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'Issue Ads': The Democrats May Be Hoist on Clinton's Own Petard
Published on Monday, March 13, 2000 in the Los Angeles Times
'Issue Ads': The Democrats May Be Hoist on Clinton's Own Petard
by Robert Reich
 

You'd be forgiven if you thought of the contest for the presidency as two big battles--first, the primary battle to choose each party's nominee, which this year is effectively over, and then the general election battle, which starts just after the nominating conventions in August and runs through election day. So you might suppose that now we'll have a 5-month breather.

But you'd be wrong. One of the most important battles of the election will be between now and Aug. 15. That's when each likely nominee will launch intense barrages of televised ads designed to raise questions in voters' minds about the suitability of his rival in the opposite party. The ads will be paid for largely by big, unregulated donations to the Republican and Democratic national committees--"soft money," in campaign lingo.

President Clinton will be remembered for many things, but his biggest legacy to the democratic process comes from what he did before the 1996 general election with money flowing into the Democratic National Committee. He oversaw the creation of "issues ads," which beat up on Bob Dole and the Republicans. The ads were developed and run by the same political consultants who designed the official Clinton campaign ads. But rather than being paid for by the Clinton campaign, which had agreed to abide by spending limits, the ads were paid for with unregulated money from the Democratic National Committee, which raked in about $2 million a week to air them wherever around the country they'd have the most impact.

Before then, almost everyone in politics assumed that the federal election laws barred a candidate who sought federal "matching" funds in a general election from using unrestricted party donations on ads attacking his opponent. Bill Clinton, however, exploited what he thought was a loophole. Neither the Federal Election Commission nor any court had decided whether advertisements about "issues," which didn't explicitly ask voters to vote for the candidate who created the ads, were subject to the spending limits. (After the 1996 election, the FEC staff said they were, but they were overruled by the FEC's appointed commissioners, who thought the law ambiguous on this point.)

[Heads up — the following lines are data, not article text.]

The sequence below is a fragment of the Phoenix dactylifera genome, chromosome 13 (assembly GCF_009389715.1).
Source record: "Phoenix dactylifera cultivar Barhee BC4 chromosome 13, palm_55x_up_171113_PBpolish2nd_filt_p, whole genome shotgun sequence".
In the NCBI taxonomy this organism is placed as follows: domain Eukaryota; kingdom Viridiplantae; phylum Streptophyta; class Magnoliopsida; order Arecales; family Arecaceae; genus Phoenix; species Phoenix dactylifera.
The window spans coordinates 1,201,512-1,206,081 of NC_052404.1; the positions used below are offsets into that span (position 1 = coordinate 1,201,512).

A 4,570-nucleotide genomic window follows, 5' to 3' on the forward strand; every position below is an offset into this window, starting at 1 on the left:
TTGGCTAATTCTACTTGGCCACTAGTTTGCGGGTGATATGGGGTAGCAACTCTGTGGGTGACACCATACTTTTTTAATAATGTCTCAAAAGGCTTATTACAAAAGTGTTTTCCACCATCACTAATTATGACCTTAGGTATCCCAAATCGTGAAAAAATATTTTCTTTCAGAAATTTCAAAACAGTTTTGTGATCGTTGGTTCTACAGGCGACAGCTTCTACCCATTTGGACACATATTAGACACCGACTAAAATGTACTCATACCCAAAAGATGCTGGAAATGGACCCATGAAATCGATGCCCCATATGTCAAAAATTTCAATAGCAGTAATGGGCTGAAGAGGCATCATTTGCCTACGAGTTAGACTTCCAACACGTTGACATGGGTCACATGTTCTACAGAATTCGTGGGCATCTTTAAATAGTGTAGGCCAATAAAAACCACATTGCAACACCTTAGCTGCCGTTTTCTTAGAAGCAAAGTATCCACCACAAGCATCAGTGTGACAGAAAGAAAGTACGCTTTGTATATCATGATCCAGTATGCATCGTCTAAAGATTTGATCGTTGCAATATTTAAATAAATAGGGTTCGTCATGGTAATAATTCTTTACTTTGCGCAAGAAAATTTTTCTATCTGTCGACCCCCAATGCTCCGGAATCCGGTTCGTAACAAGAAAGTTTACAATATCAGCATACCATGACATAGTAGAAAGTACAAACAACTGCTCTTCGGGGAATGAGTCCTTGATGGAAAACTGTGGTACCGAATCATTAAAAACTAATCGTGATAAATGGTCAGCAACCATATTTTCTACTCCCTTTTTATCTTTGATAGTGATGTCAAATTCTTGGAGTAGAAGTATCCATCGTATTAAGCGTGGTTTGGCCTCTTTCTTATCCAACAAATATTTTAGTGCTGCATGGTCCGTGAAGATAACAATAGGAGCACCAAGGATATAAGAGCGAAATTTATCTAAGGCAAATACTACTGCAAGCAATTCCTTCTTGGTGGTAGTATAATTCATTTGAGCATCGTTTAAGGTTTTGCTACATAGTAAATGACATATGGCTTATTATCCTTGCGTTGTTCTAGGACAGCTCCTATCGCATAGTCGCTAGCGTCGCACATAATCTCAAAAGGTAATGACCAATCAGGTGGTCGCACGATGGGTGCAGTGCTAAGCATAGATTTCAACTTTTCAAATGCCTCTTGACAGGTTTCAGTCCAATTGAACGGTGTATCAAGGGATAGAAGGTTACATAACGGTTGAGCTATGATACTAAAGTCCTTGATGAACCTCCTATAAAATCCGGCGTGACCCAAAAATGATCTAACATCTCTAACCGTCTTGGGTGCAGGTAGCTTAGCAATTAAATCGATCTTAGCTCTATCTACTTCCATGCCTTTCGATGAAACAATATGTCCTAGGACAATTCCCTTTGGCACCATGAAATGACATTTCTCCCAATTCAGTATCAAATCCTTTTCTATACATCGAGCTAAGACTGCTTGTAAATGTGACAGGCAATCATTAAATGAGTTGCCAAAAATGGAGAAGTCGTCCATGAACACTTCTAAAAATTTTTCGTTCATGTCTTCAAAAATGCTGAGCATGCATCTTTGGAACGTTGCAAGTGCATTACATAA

The Republicans were taken by surprise. Clinton (operating as the DNC) spent $46.5 million on these issues ads. Dole and the Republican National Committee spent $18 million on their own versions, which didn't begin until much later. Undoubtedly, the Clinton strategy helped win him the election: In February 1996, Dole trailed Clinton by only a few points. Five months later, after being pummeled by the accusations in the ads and with limited opportunity to respond to them, Dole was 20 points behind.

The Republicans will not be outfoxed again. Their pockets are deeper than the Democrats' pockets, and their soft-money system is fully geared up for the April 1-Aug. 15 air war. The RNC already has accumulated at least $10 million, probably closer to $20 million, and would be even more flush had John McCain not dented George W. Bush's inevitability. Now that Bush has regained his footing, the RNC will easily rake in $200 million, according to Washington experts, most of which will be spent on issues ads attacking the Democratic nominee.

The DNC, with less than $1.5 million now, won't come close to raising this much. "What the president and I tell donors," Democratic General Chairman Edward G. Rendell said recently, "is that we need the money to be competitive in the period from April 1 to Aug. 15." Clinton is scheduled to appear at more than 35 DNC fund-raising events before this week, with the goal of raising $20 million. The DNC's most optimistic projection is to raise $100 million for the air war, exactly half of what the RNC is almost certain to amass.

A petard is a small bell-shaped bomb that was used to breach a medieval gate or wall. Occasionally, a person who set one off didn't get out of the way in time and, as the saying goes, was hoist on it. Clinton threw a petard in 1996 on which the Democrats are about to be hoist.

Robert B. Reich, the Former Secretary of Labor, Is a Professor of Social and Economic Policy at Brandeis University and National Editor of the American Prospect Magazine.

Copyright 2000 Los Angeles Times

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